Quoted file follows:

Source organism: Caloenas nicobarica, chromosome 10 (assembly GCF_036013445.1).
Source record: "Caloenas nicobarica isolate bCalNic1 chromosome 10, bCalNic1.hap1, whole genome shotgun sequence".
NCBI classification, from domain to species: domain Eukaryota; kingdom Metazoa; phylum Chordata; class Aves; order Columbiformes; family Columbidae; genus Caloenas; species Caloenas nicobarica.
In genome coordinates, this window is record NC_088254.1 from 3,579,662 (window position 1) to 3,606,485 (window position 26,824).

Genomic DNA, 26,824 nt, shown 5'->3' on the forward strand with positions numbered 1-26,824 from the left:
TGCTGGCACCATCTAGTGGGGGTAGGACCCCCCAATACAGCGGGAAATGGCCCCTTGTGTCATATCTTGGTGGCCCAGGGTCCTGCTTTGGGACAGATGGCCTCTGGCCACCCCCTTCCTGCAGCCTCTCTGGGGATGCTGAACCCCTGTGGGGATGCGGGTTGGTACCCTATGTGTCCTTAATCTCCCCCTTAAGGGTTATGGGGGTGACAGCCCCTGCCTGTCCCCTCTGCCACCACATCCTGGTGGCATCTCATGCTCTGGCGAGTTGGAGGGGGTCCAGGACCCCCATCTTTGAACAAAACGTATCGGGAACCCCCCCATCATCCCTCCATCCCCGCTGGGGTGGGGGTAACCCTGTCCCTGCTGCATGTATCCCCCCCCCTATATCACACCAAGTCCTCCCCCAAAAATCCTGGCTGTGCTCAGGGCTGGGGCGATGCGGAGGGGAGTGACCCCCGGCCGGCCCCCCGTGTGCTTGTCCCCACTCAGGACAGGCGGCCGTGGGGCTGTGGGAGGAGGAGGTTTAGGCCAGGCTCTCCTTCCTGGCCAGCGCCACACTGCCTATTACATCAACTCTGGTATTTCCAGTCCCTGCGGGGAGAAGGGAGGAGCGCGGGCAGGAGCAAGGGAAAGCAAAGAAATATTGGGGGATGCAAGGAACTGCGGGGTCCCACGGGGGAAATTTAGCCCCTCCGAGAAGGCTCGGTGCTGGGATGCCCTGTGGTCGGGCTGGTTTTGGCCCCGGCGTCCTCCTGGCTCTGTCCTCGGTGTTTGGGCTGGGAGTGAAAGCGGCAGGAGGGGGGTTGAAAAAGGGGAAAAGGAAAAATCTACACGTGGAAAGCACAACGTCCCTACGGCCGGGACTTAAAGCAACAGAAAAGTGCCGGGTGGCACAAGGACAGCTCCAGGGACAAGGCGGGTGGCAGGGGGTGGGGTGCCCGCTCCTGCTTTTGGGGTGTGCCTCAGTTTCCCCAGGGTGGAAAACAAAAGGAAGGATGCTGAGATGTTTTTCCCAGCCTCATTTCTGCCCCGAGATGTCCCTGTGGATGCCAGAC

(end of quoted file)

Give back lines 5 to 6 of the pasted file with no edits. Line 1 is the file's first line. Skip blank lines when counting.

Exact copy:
Genomic DNA, 26,824 nt, shown 5'->3' on the forward strand with positions numbered 1-26,824 from the left:
TGCTGGCACCATCTAGTGGGGGTAGGACCCCCCAATACAGCGGGAAATGGCCCCTTGTGTCATATCTTGGTGGCCCAGGGTCCTGCTTTGGGACAGATGGCCTCTGGCCACCCCCTTCCTGCAGCCTCTCTGGGGATGCTGAACCCCTGTGGGGATGCGGGTTGGTACCCTATGTGTCCTTAATCTCCCCCTTAAGGGTTATGGGGGTGACAGCCCCTGCCTGTCCCCTCTGCCACCACATCCTGGTGGCATCTCATGCTCTGGCGAGTTGGAGGGGGTCCAGGACCCCCATCTTTGAACAAAACGTATCGGGAACCCCCCCATCATCCCTCCATCCCCGCTGGGGTGGGGGTAACCCTGTCCCTGCTGCATGTATCCCCCCCCCTATATCACACCAAGTCCTCCCCCAAAAATCCTGGCTGTGCTCAGGGCTGGGGCGATGCGGAGGGGAGTGACCCCCGGCCGGCCCCCCGTGTGCTTGTCCCCACTCAGGACAGGCGGCCGTGGGGCTGTGGGAGGAGGAGGTTTAGGCCAGGCTCTCCTTCCTGGCCAGCGCCACACTGCCTATTACATCAACTCTGGTATTTCCAGTCCCTGCGGGGAGAAGGGAGGAGCGCGGGCAGGAGCAAGGGAAAGCAAAGAAATATTGGGGGATGCAAGGAACTGCGGGGTCCCACGGGGGAAATTTAGCCCCTCCGAGAAGGCTCGGTGCTGGGATGCCCTGTGGTCGGGCTGGTTTTGGCCCCGGCGTCCTCCTGGCTCTGTCCTCGGTGTTTGGGCTGGGAGTGAAAGCGGCAGGAGGGGGGTTGAAAAAGGGGAAAAGGAAAAATCTACACGTGGAAAGCACAACGTCCCTACGGCCGGGACTTAAAGCAACAGAAAAGTGCCGGGTGGCACAAGGACAGCTCCAGGGACAAGGCGGGTGGCAGGGGGTGGGGTGCCCGCTCCTGCTTTTGGGGTGTGCCTCAGTTTCCCCAGGGTGGAAAACAAAAGGAAGGATGCTGAGATGTTTTTCCCAGCCTCATTTCTGCCCCGAGATGTCCCTGTGGATGCCAGAC